The Importance of PC Cable Connections
It's easy to be passive or even downright forgetful of your computer's cables. With everything else going on with your computer, finding quality cables is an often overlooked item. In reality, though, these are one of the most important (but underrated) features on your computer. They are the transportation devices that carry your information to and from your computer. They are also the items most commonly exposed to the elements. In computing, connectivity is everything and without good cable solutions, that connection could be lost.
Whether you connect to the Internet or just need to connect between computers within the office, Ethernet cabling is the primary transport method used, the most common being the Category 5 (CAT-5) or Category 6 (CAT-6) cable. The difference between CAT-5 and CAT-6 is generally the amount of load you can put on the cable itself. CAT-5 being the most commonly used as it is sufficient and inexpensive. CAT-5 cable is durable and easy to work on as it resembles standard telephone wire. In most cases, the wire is also shielded, which means that it contains a thin layer of insulation around the wire itself to prevent the shorting of the cable itself. While CAT-5/6 cable is primarily used for the internal cable connections within the network itself, there's a need for a greater transfer of data and information between servers both inside and outside the network itself. This is where fiber optic cabling plays an important role.
Fiber optic cables deliver omni-directional information in the form of digital light. This light-speed transfer allows for greater efficiency and an unlimited frequency load rate. The benefits of fiber optic cable rely greatly on its speed and efficiency that is required for servers that experience a high rate of traffic and transfer of information. The down side to this is that the cable construction itself is very sensitive as the cable itself is made of shielded glass fibers. Only trained technicians are able to deploy this cable and the slightest crack within the line-of-sight will cause impairment.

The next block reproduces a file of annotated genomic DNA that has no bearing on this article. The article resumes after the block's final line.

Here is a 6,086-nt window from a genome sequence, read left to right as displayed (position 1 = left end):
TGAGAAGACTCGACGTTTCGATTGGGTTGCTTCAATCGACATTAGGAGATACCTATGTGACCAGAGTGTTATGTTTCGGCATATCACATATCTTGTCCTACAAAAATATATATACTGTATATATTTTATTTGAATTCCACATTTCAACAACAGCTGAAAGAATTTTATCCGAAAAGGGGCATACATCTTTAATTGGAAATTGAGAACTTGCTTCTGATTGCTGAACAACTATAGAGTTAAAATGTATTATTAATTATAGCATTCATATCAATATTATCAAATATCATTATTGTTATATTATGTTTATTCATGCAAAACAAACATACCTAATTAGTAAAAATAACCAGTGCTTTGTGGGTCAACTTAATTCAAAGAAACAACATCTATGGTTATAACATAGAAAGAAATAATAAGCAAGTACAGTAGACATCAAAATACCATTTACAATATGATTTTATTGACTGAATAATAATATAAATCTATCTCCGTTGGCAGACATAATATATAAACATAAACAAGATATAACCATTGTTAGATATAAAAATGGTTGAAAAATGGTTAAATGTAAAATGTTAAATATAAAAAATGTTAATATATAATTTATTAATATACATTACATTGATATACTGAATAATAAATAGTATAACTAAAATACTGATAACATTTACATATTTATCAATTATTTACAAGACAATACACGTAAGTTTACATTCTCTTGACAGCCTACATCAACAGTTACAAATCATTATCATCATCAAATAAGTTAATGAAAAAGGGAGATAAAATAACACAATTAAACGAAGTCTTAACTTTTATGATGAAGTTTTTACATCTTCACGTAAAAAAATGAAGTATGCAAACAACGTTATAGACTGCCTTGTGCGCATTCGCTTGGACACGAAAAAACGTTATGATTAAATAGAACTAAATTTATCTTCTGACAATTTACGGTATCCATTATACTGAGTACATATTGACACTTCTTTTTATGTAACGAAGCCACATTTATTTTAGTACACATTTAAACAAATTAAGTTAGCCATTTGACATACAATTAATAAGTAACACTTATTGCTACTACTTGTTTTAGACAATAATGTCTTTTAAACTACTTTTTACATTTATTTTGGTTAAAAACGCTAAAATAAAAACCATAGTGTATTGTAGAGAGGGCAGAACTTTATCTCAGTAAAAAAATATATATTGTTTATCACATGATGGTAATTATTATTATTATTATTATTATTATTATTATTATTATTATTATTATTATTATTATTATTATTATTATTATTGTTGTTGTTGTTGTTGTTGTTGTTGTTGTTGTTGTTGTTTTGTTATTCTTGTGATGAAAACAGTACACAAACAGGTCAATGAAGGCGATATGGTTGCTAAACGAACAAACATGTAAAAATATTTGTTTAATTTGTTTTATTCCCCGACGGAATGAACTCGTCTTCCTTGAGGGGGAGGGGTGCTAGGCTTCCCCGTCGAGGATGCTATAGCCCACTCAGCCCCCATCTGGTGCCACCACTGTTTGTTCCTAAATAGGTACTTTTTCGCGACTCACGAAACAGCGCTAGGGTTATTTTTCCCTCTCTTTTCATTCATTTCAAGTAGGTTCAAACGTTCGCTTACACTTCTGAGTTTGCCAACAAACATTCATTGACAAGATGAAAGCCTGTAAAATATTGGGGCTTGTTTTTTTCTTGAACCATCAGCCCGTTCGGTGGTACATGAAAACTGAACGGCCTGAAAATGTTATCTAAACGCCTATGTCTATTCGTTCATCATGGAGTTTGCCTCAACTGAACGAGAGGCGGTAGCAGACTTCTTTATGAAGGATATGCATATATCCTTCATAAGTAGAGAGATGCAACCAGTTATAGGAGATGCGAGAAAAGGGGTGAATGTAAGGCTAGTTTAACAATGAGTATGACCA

With any peripheral attached to any computer, it is likely that the connection cable used will be a Universal Serial Bus (USB) 2.0. The reason for this is that USB provides for a greater transfer rate than Standard Serial Connections. These come in different connection types with the standard "flat-blade" on one end that connects to your computer, and one of several end connections that fit into a slot on the device itself.
The latest in USB technology is the USB 3.0 which allows for greater transfer rate of data by creating more connection points within the wire itself. What makes USB 3.0 amazing is also downward compatible, meaning that you can connect the blade end to any USB port and it will function as a USB 2.0 transfer connection without any kind of adapter needed.
While most cabling discussed here has dealt with the external types, it's important to recognize those that are internal as well. Internal cables like SATA connections are exposed to an extreme amount of heat and experience a high rate of data transfer. Fortunately, these are short in length and don't experience much in the form of relocation, but it's important to understand that it is possible to create a short if connected improperly or over used.
When choosing proper cabling, construction is crucial. Monster has been designing top-choice audiocable for years and are now getting into the computer cable construction as well. A solidly constructed cable will result in longer life and better transfer rate of your cable systems.